Operation Paperclip: The Secret Intelligence Program That Brought Nazi Scientists To America by Annie Jacobsen describes how American ambition to win the Space Race and the Cold War with the Soviet Union led to an unprecedented immigration bypass program to extract Nazi Germany’s brightest scientific minds.
Linda Hunt was the first writer to file multiple Freedom Of Information Act requests with different military organizations to access the classified documents pertaining to Operation Paperclip. After more than a year, two lawyers and a threatened lawsuit the U.S. Army finally released the records and billed her $239,680 in so-called search fees (significantly more than $500,000 in today’s money). Annie Jacobsen’s book builds upon Hunt’s revelations and adds hundreds of hours of interviews and declassified intelligence documents. Her paperback stands at 445 pages. It is segmented into five parts. It takes the reader to the end of WWII when the Joint Intelligence Objectives Agency (JIOA) and the US Army’s Counterintelligence Corps (CIC) come across the Osenberg List. This document was the equivalent to a LinkedIn for scientists and engineers employed by the Third Reich. It served as a target list during Operation Paperclip with rocket scientist Wernher von Braun at its top. Jacobsen describes the bureaucratic and moral challenges of a democratic nation when recruiting Nazi war criminals. For example, the case of Walter Schreiber illustrated a nauseating calculus by the US military to contract the former surgeon general of the Third Reich under Operation Paperclip despite tacit knowledge of his contributions to war crimes. Another example is the case of Hubertus Strughold. He rose to academic fame and received the nickname “Father of Space Medicine”. A San Antonio library bore his name and a plaque was put on display to honor his scientific work in complete ignorance of his human experiments on concentration camp inmates. Needles to state that in both cases, the inconvenient, dark truth of their participation in Nazi war crimes eventually imbued and drowned these men’s careers. Although they were never held accountable.
The Paperclip extractions surrounding medicine and chemistry appear to dominate Jacobsen’s book. However the lines are blurred between the different areas of expertise of the German scientists. And the density of information opens a many rabbit holes for the curious history buff. One of the more captivating things about the entire program is its historical impact that can still be observed today. For example, the program went from its original call sign “Overcast” to “Paperclip” to “Defense Scientist Immigration Program” whereby the CIA renamed its involvement the “National Interest” program. This particular terminology recently reappeared in the Military Accessions to the Vital National Interest (MAVNI) program and later slightly amended during the State Department’s effort to facilitate travel for highly qualified applicants during COVID-19 pandemic imposed travel bans. Furthermore, Operation Paperclip created the foundation for other highly classified, ethically and morally obscure intelligence operations such as “Operation Bluebird/Artichoke” or “Project MK-Ultra”. Another interesting facet to this entire program that is not discussed in the book is the difference in educational systems between the United States and Germany. To this day, I believe the state-sponsored approach to afford all citizens free access to education in Germany is advantageous over the American tuition-based approach that requires substantial financial support. It was a dominant factor to allow the early 20th century Germany to develop intercontinental rockets, advanced nerve agents and other ground-breaking technology. Then, the United States was not only lacking a competitive educational system but it lacked advanced military technology to keep up with the more progressive nations of the time.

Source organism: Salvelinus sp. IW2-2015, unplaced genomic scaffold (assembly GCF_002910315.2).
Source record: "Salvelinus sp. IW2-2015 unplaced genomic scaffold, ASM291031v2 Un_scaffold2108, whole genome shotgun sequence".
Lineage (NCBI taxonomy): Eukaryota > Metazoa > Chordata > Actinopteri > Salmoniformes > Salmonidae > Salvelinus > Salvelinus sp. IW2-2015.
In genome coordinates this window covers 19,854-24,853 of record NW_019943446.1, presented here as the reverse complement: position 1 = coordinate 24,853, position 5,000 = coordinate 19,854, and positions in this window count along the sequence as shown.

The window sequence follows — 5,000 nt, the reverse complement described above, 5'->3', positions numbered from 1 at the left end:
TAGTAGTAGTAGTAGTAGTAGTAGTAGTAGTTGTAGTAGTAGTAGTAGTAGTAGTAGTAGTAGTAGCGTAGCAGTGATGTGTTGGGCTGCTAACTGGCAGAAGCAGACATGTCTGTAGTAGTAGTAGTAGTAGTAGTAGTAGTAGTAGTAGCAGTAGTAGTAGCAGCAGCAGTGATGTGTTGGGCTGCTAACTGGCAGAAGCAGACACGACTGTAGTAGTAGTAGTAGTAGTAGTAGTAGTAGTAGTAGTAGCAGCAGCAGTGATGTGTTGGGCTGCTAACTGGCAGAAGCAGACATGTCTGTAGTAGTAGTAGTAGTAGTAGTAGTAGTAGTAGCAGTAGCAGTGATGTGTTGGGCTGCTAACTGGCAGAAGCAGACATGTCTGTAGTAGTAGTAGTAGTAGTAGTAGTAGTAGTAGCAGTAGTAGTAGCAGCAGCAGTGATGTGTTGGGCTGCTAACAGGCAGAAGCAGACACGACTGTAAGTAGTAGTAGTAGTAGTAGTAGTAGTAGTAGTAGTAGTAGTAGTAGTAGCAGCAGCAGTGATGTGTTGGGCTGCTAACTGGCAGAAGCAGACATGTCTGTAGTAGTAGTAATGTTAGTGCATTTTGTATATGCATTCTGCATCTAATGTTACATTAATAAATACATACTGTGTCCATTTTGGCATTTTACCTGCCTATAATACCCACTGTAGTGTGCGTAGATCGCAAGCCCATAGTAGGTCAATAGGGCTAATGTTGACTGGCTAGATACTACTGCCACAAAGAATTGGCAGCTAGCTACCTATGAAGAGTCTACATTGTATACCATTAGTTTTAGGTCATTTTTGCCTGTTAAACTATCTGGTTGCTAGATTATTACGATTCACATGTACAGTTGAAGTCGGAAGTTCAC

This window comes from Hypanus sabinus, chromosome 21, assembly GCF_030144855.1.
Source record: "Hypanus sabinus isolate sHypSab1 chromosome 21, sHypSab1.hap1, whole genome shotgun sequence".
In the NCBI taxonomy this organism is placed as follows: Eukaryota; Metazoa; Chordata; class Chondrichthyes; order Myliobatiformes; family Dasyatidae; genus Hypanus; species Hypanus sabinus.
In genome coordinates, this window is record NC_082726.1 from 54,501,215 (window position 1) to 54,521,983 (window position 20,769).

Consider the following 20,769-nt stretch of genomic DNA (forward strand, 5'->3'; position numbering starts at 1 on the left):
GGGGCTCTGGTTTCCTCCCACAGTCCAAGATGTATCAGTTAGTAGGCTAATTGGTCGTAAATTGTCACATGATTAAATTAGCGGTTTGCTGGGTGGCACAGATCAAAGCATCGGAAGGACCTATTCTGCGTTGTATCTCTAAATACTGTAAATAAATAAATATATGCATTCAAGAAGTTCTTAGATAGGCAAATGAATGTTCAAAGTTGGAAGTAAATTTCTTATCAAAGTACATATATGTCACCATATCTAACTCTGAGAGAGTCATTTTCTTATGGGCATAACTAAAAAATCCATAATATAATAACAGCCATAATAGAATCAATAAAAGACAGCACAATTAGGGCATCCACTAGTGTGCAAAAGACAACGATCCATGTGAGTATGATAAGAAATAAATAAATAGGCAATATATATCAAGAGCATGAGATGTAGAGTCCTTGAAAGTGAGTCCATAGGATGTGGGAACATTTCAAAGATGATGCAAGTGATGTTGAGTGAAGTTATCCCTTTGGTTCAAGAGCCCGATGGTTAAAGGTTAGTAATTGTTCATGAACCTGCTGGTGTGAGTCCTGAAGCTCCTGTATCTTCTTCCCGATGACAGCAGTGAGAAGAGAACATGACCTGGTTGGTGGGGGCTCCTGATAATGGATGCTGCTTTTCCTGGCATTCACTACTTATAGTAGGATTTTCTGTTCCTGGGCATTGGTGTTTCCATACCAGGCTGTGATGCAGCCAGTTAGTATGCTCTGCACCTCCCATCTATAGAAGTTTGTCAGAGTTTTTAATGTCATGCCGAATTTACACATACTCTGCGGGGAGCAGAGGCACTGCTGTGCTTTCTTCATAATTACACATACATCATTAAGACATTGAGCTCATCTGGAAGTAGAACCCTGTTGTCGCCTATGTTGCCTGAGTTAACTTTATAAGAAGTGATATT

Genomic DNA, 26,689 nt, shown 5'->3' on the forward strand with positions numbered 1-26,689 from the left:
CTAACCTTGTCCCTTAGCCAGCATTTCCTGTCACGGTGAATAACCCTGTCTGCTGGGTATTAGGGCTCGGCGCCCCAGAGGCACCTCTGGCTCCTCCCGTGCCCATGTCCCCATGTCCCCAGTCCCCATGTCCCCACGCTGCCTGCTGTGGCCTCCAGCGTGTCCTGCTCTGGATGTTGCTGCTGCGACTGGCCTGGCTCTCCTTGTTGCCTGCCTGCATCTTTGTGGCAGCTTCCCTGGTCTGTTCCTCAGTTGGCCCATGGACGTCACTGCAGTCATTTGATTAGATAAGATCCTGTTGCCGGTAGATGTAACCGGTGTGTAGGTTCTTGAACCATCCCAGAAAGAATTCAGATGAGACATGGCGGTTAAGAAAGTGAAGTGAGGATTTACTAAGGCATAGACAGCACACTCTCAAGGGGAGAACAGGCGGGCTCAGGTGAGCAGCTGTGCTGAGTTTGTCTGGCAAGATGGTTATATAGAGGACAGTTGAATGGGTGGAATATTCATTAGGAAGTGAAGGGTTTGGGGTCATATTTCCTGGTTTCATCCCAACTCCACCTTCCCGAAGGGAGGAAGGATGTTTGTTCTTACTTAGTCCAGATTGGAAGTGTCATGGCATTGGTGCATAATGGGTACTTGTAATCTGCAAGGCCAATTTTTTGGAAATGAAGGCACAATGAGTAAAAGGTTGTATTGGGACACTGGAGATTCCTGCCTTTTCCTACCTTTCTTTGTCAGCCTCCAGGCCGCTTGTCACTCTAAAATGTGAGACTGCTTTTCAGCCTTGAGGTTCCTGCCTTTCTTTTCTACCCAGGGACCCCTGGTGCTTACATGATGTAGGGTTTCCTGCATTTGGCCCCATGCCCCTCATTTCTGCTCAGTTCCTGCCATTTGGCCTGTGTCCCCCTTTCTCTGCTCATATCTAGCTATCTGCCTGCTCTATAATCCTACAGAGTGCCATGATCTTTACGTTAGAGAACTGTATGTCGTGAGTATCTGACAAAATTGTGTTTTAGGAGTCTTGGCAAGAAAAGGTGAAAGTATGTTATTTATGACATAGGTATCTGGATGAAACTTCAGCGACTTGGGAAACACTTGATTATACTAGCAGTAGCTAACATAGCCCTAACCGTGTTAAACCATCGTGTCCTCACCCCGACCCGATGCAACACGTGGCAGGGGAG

Annie Jacobsen masterfully presents the moral dilemma the United States government had to resolve in the quickly evaporating environment following the allied victory over Nazi Germany. The well-reserached book is packed with historical facts, contemporary interviews, and portraits of person’s of interest, each material for a separate book or movie. While her writing style is concise and captivating, I found myself progressing slowly due to the aforementioned density of intriguing characters and circumstances that populate each page. This book sheds light on some of the toughest moral and ethical questions. Some of which are still unanswered today. How was it possible that our democratic government looked past the former commitment to Nazi Party ideology of countless scientists, a few even awarded the NSDAP’s Golden Party badge honoring their outstanding services to the Nazi Party or the Third Reich. Can US citizenship be bought by saving the nation millions in research? Was WWII all about extracting scientific and technological advantages at the price of admitting Nazi ideology to our educational and scientific institutions?
I think the most uncomfortable takeaway from this book is the arbitrary character of the US government. An old German adage goes “Wes Brot is ess’ des Lied ich sing’” (who pays the piper calls the tune). Throughout history this arbitrary character of different US governments casted a shadow on American democracy and the price of freedom.